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Haendel, Georg Friedrich Georg Friedrich Haendel
Germany Germany
(1685 - 1759)
1824 sheet music
2375 MP3
461 MIDI







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Haendel, Georg Friedrich: "Virgam virtutis tuæ" from "Dixit Dominus" for Oboe & Cello

"Virgam virtutis tuć" from "Dixit Dominus" for Oboe & Cello
HWV 232 Mvt. 2
Georg Friedrich Haendel




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Composer :Georg Friedrich HaendelHaendel, Georg Friedrich (1685 - 1759)
Instrumentation :

Oboe and Cello

Style :

Baroque

Arranger :
Publisher :
Georg Friedrich HaendelMagatagan, Mike (1960 - )
Key :G minor
Copyright :Public Domain
When George Frideric Handel moved from northern Germany, his lifelong home, to Italy in 1706, it was for the purpose of gathering firsthand knowledge of Italian opera. However, Handel's decision to travel to Rome near the end of that first Italian year (or perhaps at the start of the next) must have been a bit counterproductive, since Papal edict had put an end to all theatrical entertainment in the city all the way back in 1677. Handel had no trouble finding employment as a composer of pure sacred music, however, and spring and summer of 1707 saw the composition of a large proportion of his wonderful Latin-texted choral works, including the large-scale Dixit Dominus for vocal solists, chorus, and string orchestra, HWV 232.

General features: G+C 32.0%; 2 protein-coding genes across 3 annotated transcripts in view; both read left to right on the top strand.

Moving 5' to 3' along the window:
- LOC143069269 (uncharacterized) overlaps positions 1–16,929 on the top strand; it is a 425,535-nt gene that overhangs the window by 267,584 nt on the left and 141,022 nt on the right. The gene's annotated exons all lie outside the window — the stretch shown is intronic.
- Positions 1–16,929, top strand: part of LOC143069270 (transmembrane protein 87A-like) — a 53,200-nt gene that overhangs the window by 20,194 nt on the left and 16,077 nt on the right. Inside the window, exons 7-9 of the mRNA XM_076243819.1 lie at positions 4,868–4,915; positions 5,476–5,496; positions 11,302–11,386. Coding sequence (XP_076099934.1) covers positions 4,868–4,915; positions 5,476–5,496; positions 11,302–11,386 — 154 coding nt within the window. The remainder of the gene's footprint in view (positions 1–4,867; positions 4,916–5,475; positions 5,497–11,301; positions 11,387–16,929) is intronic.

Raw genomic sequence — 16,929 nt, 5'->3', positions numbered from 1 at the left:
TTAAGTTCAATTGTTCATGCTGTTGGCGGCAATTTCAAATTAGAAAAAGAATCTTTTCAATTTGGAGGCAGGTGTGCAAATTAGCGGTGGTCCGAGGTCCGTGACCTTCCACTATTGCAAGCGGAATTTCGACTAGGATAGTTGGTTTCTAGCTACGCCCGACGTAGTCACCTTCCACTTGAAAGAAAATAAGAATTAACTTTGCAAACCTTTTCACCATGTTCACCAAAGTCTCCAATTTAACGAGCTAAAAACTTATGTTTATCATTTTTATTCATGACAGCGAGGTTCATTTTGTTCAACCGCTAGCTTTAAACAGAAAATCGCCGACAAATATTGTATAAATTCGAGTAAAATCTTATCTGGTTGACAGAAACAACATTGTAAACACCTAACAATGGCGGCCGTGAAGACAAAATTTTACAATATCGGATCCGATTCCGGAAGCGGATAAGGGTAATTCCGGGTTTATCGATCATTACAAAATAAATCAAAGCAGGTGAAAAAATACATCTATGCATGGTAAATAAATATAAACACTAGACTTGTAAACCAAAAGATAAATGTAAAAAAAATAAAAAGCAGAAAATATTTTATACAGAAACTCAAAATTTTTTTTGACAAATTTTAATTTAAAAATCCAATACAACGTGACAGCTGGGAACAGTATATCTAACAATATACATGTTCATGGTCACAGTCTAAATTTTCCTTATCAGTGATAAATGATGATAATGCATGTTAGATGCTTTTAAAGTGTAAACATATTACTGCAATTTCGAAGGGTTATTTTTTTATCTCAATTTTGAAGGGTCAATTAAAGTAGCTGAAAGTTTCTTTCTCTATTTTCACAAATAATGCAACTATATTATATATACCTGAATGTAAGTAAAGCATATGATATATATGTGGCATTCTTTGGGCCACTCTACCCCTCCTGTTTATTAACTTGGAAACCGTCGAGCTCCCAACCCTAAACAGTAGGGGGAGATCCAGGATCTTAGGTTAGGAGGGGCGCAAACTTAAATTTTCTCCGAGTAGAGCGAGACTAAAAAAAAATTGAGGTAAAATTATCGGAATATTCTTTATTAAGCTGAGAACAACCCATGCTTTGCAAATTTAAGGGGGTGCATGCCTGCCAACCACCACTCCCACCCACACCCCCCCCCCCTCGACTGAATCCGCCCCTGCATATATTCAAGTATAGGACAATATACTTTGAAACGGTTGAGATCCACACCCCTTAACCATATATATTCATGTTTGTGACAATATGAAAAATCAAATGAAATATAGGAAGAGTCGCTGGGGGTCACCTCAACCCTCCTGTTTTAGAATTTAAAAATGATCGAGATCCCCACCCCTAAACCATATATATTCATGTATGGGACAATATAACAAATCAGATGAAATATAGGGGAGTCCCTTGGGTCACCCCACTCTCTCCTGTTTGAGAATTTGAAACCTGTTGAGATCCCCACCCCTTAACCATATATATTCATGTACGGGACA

The Dixit Dominus is a musical setting in eight sections of Psalm 109, to which is added a setting of the Lesser Doxology that normally follows the reading of a psalm. Handel essentially crafted the text into a half-hour oratorio, finding, as so many Italian composers had already done, that Church authorities didn't seem to mind if one indulged in full-blown operatic style as long as the subject remained appropriate for sacred services. The lyric arias and dramatic choruses in the work are very similar to those one finds in Handel's English oratorios of many decades later, even if they show a little less aristocratic flair.

A sizable instrumental introduction, full of dramatic violin arpeggios, ushers in the opening chorus, "Dixit Dominus Domine meo." The alto (or, more properly, countertenor) aria "Virgam virtutis" is by comparison far more relaxed, while the soprano's first aria offers the opportunity for both exquisite cantabile and refined melismatic exercise. The second chorus, "Iuravit Dominus," is a striking thing, bursting forth rapidly after a mysterious opening, but then moving almost immediately back -- via a very dramatic grand pause -- to the chromatic quagmire of the opening; again things rush forth, this time maintaining velocity until the end. The second half of the psalm verse begun in "Iuravit Dominus" is given in the next chorus, "Tu es sacerdos." The chorus and five soloists (two sopranos, alto, tenor, and bass) join forces for the next two numbers, "Dominus a dextris" and "Iudicabit in nationibus." "De torrente in via bibet" is a very dissonant duet for two sopranos, while the final Doxology ("Gloria Patri...") moves forward along very melismatic lines. The final Amen is in the traditional fugal style

Source: Allmusic (https://www.allmusic.com/composition/dixit-dominus-hym n-for-soloists-chorus-orchestra-in-g-minor-hwv-232-mc00 02358079).

Although originally composed for Chorus & Orchestra, I created this Interpretation of the "Virgam virtutis tuae emittet Dominus" (The Lord shall send the rod of thy power) from "Dixit Dominus" (HWV 232 Mvt. 2) for Oboe & Cello.
Source / Web :MuseScore
Sheet central :Dixit Dominus (10 sheet music)
Added by magataganm the 2018-01-04


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This sheet music is part of the collection of magataganm :
Woodwind
bois
Woodwind Arrangements
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